EVERY ROAD LEADS HOME TO YOU: logically the most ‘radio-friendly’ first single sheds light on the disconnection that life on the road can bring to love affairs and tested friendships.
Whether a love song for a misbegotten love or a psychic telegram to a longed-for daughter, Sambora is in fine form here with a sparse, efficient guitar solo interwoven with rolling synthesizer.
TAKING A CHANCE ON THE WIND: opens with a steel guitar twang that gives way to a blues driven vocal that showcases Sambora’s diverse vocal range.
An anthem of redemption, it celebrates a clear head and trusting heart no longer holding tight to familiar ghosts and demons of the past.
NOWADAYS: Powered by a muscular driving beat and featuring an opening guitar line that must make the Foo Fighters green with envy, it features a vocal that sounds like something John Lennon might have recorded for ‘Double Fantasy’.
It’s a frantic and frenetic thrill ride with a marvelous 1960’s-style voice distortion.
WEATHERING THE STORM: in what sounds like Richie sitting down and talking to himself, a hint of a British accent and the vocal lilt evoke David Bowie during his Ziggy Stardust phase. Gut-level and honest, features inspired guitar work.
SUGAR DADDY: opens with an organ and back beat that harken back to Norman Greenbaum’s 1969 hit, ‘Spirit InThe Sky’.
It’s the anthem of a man who has realized that his love affair is nothing more than two people using each other for different means. Screaming guitars here break the chains of a man who feels knocked down, kicked around, and just plain disrespected.
I’LL ALWAYS WALK BESIDE YOU: this outstanding song showcases still more fabulous guitar work and Sambora tenor soprano that delivers an ode seemingly to an adored daughter. The guitar solo is sweetly ethereal, providing a musical arm about the shoulder that transcends time and space.
SEVEN YEARS GONE: possibly the gem on the record that tells of a coming to, and then an awakening, augmented by a guitar solo that vaporizes the pain of the past while kicking down the heavy doors of a new beginning.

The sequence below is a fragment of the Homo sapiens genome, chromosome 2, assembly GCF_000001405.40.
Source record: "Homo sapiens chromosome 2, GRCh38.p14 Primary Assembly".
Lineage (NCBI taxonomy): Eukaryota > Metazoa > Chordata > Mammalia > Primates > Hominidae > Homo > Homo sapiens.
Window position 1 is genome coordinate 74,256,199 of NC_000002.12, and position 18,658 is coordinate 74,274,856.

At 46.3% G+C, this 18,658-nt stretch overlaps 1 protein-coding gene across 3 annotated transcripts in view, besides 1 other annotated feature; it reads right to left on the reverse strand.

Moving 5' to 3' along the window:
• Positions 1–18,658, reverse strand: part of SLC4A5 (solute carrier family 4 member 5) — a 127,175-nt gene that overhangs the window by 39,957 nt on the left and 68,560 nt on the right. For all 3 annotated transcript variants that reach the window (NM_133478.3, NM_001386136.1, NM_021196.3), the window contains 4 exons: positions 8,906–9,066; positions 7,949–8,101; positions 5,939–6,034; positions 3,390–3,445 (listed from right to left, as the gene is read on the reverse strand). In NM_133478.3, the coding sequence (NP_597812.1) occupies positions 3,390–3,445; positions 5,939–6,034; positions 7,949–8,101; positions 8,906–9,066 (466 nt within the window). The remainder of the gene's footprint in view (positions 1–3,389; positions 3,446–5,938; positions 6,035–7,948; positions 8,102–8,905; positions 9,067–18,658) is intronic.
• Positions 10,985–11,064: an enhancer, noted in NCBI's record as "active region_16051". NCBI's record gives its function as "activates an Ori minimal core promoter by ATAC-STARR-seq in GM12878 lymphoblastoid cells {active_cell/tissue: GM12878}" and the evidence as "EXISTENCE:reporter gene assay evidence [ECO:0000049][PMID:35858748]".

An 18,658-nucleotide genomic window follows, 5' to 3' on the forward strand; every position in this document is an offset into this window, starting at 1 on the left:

LEARNING HOW TO FLY WITH BROKEN WINGS: fueled by a desperate grunge feel, this song explores the impending danger of a person learning to live life over again at 53, ever reminding us that we can’t run and hide from ourselves, and that we can only turn ourselves around with total honesty.
YOU CAN ONLY GET SO HIGH: opens with an organ that soundtracks Sambora literally ‘coming to’, emerging from self-inflicted pain and suffering that the sanctuary of booze never fails to betray. It's a recorded reminder to himself of all that he has been through and where he will pick right up if he forgets and reverts back to the way he was living.
WORLD: the final song is worthy of a ballad found on the Beatles’ timeless ‘White Album’, and had the intro been done with piano instead of guitar it would be right up there with John Lennon’s classic ‘Imagine’.
In an era in music where the record industry machine spawns younger and younger acts to record sugar pop and hip-hop with precious little left to rock and roll, Richie Sambora and his partners on ‘Aftermath of the Lowdown’ have crafted a work that will stand on its own as a musical time-capsule, and that is clearly one of the best records of 2012.
Be sure to read more articles by National Richie Sambora Examiner Glenn Osrin here.
Read articles by National Bon Jovi Examiner Glenn Osrin here.
For more information, www.richiesambora.com